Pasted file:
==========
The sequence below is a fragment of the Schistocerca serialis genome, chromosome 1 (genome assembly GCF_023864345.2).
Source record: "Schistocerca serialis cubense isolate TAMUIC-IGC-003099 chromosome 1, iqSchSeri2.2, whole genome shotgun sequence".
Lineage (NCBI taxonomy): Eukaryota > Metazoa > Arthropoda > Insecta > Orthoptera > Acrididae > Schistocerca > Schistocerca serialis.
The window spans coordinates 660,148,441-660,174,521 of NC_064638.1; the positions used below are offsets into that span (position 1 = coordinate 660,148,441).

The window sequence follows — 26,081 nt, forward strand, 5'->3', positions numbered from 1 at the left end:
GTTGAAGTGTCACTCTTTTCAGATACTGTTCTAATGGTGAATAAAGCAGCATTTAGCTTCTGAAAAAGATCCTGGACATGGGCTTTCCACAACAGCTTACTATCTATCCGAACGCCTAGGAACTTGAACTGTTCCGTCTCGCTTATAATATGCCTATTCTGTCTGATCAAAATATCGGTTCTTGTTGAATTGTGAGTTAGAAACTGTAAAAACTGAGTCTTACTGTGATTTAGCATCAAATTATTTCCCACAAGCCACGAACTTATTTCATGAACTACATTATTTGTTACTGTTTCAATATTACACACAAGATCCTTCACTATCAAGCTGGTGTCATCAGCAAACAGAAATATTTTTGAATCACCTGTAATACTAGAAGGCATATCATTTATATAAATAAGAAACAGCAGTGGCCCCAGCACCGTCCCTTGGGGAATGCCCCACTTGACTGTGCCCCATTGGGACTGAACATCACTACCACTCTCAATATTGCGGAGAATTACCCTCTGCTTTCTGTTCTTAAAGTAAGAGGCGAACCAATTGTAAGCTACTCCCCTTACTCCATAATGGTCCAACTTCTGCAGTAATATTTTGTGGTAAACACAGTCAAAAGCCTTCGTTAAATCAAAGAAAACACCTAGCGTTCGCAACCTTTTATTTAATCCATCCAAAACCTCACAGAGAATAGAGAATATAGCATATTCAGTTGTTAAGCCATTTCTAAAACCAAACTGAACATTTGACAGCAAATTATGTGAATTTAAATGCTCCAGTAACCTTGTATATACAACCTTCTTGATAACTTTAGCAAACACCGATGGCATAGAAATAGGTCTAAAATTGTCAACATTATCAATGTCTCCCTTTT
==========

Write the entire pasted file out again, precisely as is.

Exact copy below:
The sequence below is a fragment of the Schistocerca serialis genome, chromosome 1 (genome assembly GCF_023864345.2).
Source record: "Schistocerca serialis cubense isolate TAMUIC-IGC-003099 chromosome 1, iqSchSeri2.2, whole genome shotgun sequence".
Lineage (NCBI taxonomy): Eukaryota > Metazoa > Arthropoda > Insecta > Orthoptera > Acrididae > Schistocerca > Schistocerca serialis.
The window spans coordinates 660,148,441-660,174,521 of NC_064638.1; the positions used below are offsets into that span (position 1 = coordinate 660,148,441).

The window sequence follows — 26,081 nt, forward strand, 5'->3', positions numbered from 1 at the left end:
GTTGAAGTGTCACTCTTTTCAGATACTGTTCTAATGGTGAATAAAGCAGCATTTAGCTTCTGAAAAAGATCCTGGACATGGGCTTTCCACAACAGCTTACTATCTATCCGAACGCCTAGGAACTTGAACTGTTCCGTCTCGCTTATAATATGCCTATTCTGTCTGATCAAAATATCGGTTCTTGTTGAATTGTGAGTTAGAAACTGTAAAAACTGAGTCTTACTGTGATTTAGCATCAAATTATTTCCCACAAGCCACGAACTTATTTCATGAACTACATTATTTGTTACTGTTTCAATATTACACACAAGATCCTTCACTATCAAGCTGGTGTCATCAGCAAACAGAAATATTTTTGAATCACCTGTAATACTAGAAGGCATATCATTTATATAAATAAGAAACAGCAGTGGCCCCAGCACCGTCCCTTGGGGAATGCCCCACTTGACTGTGCCCCATTGGGACTGAACATCACTACCACTCTCAATATTGCGGAGAATTACCCTCTGCTTTCTGTTCTTAAAGTAAGAGGCGAACCAATTGTAAGCTACTCCCCTTACTCCATAATGGTCCAACTTCTGCAGTAATATTTTGTGGTAAACACAGTCAAAAGCCTTCGTTAAATCAAAGAAAACACCTAGCGTTCGCAACCTTTTATTTAATCCATCCAAAACCTCACAGAGAATAGAGAATATAGCATATTCAGTTGTTAAGCCATTTCTAAAACCAAACTGAACATTTGACAGCAAATTATGTGAATTTAAATGCTCCAGTAACCTTGTATATACAACCTTCTTGATAACTTTAGCAAACACCGATGGCATAGAAATAGGTCTAAAATTGTCAACATTATCAATGTCTCCCTTTT